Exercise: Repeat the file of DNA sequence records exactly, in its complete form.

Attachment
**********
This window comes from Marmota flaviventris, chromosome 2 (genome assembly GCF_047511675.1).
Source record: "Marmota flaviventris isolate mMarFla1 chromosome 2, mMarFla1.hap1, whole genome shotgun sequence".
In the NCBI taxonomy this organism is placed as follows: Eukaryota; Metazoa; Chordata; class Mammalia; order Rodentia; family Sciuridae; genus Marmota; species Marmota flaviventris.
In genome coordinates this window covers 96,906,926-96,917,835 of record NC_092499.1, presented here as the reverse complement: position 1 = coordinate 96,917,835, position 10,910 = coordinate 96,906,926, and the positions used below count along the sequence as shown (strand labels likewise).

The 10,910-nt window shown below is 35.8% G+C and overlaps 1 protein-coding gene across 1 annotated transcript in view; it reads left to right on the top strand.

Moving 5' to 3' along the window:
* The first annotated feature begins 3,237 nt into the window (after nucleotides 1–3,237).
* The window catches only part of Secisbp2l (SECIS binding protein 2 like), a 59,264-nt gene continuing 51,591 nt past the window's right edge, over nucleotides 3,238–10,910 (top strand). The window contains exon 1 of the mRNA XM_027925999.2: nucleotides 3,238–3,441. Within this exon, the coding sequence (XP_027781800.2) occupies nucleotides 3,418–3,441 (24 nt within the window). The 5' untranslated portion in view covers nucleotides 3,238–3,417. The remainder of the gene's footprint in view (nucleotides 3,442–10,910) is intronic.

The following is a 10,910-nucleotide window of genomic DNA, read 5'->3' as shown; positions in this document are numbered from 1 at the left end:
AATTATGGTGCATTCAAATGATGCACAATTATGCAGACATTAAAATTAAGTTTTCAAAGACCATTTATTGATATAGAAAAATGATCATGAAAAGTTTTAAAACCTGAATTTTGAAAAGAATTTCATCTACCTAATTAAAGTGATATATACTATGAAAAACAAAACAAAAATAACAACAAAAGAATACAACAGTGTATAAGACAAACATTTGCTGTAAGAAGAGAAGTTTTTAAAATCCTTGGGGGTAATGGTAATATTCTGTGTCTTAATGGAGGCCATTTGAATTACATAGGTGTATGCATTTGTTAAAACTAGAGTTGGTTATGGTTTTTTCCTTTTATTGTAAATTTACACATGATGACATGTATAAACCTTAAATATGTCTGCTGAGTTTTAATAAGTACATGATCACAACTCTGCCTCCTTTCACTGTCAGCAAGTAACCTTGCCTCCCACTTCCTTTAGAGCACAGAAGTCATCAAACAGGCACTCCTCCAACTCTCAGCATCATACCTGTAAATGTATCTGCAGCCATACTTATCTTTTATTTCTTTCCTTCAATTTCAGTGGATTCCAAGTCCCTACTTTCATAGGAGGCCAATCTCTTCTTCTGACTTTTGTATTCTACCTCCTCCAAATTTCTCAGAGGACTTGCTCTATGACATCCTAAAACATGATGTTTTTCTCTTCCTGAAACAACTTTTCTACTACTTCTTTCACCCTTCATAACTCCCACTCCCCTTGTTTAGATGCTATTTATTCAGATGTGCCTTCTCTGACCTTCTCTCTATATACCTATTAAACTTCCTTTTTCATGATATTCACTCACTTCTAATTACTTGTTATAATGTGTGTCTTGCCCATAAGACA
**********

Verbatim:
This window comes from Marmota flaviventris, chromosome 2 (genome assembly GCF_047511675.1).
Source record: "Marmota flaviventris isolate mMarFla1 chromosome 2, mMarFla1.hap1, whole genome shotgun sequence".
In the NCBI taxonomy this organism is placed as follows: Eukaryota; Metazoa; Chordata; class Mammalia; order Rodentia; family Sciuridae; genus Marmota; species Marmota flaviventris.
In genome coordinates this window covers 96,906,926-96,917,835 of record NC_092499.1, presented here as the reverse complement: position 1 = coordinate 96,917,835, position 10,910 = coordinate 96,906,926, and the positions used below count along the sequence as shown (strand labels likewise).

The 10,910-nt window shown below is 35.8% G+C and overlaps 1 protein-coding gene across 1 annotated transcript in view; it reads left to right on the top strand.

Moving 5' to 3' along the window:
* The first annotated feature begins 3,237 nt into the window (after nucleotides 1–3,237).
* The window catches only part of Secisbp2l (SECIS binding protein 2 like), a 59,264-nt gene continuing 51,591 nt past the window's right edge, over nucleotides 3,238–10,910 (top strand). The window contains exon 1 of the mRNA XM_027925999.2: nucleotides 3,238–3,441. Within this exon, the coding sequence (XP_027781800.2) occupies nucleotides 3,418–3,441 (24 nt within the window). The 5' untranslated portion in view covers nucleotides 3,238–3,417. The remainder of the gene's footprint in view (nucleotides 3,442–10,910) is intronic.

The following is a 10,910-nucleotide window of genomic DNA, read 5'->3' as shown; positions in this document are numbered from 1 at the left end:
AATTATGGTGCATTCAAATGATGCACAATTATGCAGACATTAAAATTAAGTTTTCAAAGACCATTTATTGATATAGAAAAATGATCATGAAAAGTTTTAAAACCTGAATTTTGAAAAGAATTTCATCTACCTAATTAAAGTGATATATACTATGAAAAACAAAACAAAAATAACAACAAAAGAATACAACAGTGTATAAGACAAACATTTGCTGTAAGAAGAGAAGTTTTTAAAATCCTTGGGGGTAATGGTAATATTCTGTGTCTTAATGGAGGCCATTTGAATTACATAGGTGTATGCATTTGTTAAAACTAGAGTTGGTTATGGTTTTTTCCTTTTATTGTAAATTTACACATGATGACATGTATAAACCTTAAATATGTCTGCTGAGTTTTAATAAGTACATGATCACAACTCTGCCTCCTTTCACTGTCAGCAAGTAACCTTGCCTCCCACTTCCTTTAGAGCACAGAAGTCATCAAACAGGCACTCCTCCAACTCTCAGCATCATACCTGTAAATGTATCTGCAGCCATACTTATCTTTTATTTCTTTCCTTCAATTTCAGTGGATTCCAAGTCCCTACTTTCATAGGAGGCCAATCTCTTCTTCTGACTTTTGTATTCTACCTCCTCCAAATTTCTCAGAGGACTTGCTCTATGACATCCTAAAACATGATGTTTTTCTCTTCCTGAAACAACTTTTCTACTACTTCTTTCACCCTTCATAACTCCCACTCCCCTTGTTTAGATGCTATTTATTCAGATGTGCCTTCTCTGACCTTCTCTCTATATACCTATTAAACTTCCTTTTTCATGATATTCACTCACTTCTAATTACTTGTTATAATGTGTGTCTTGCCCATAAGACA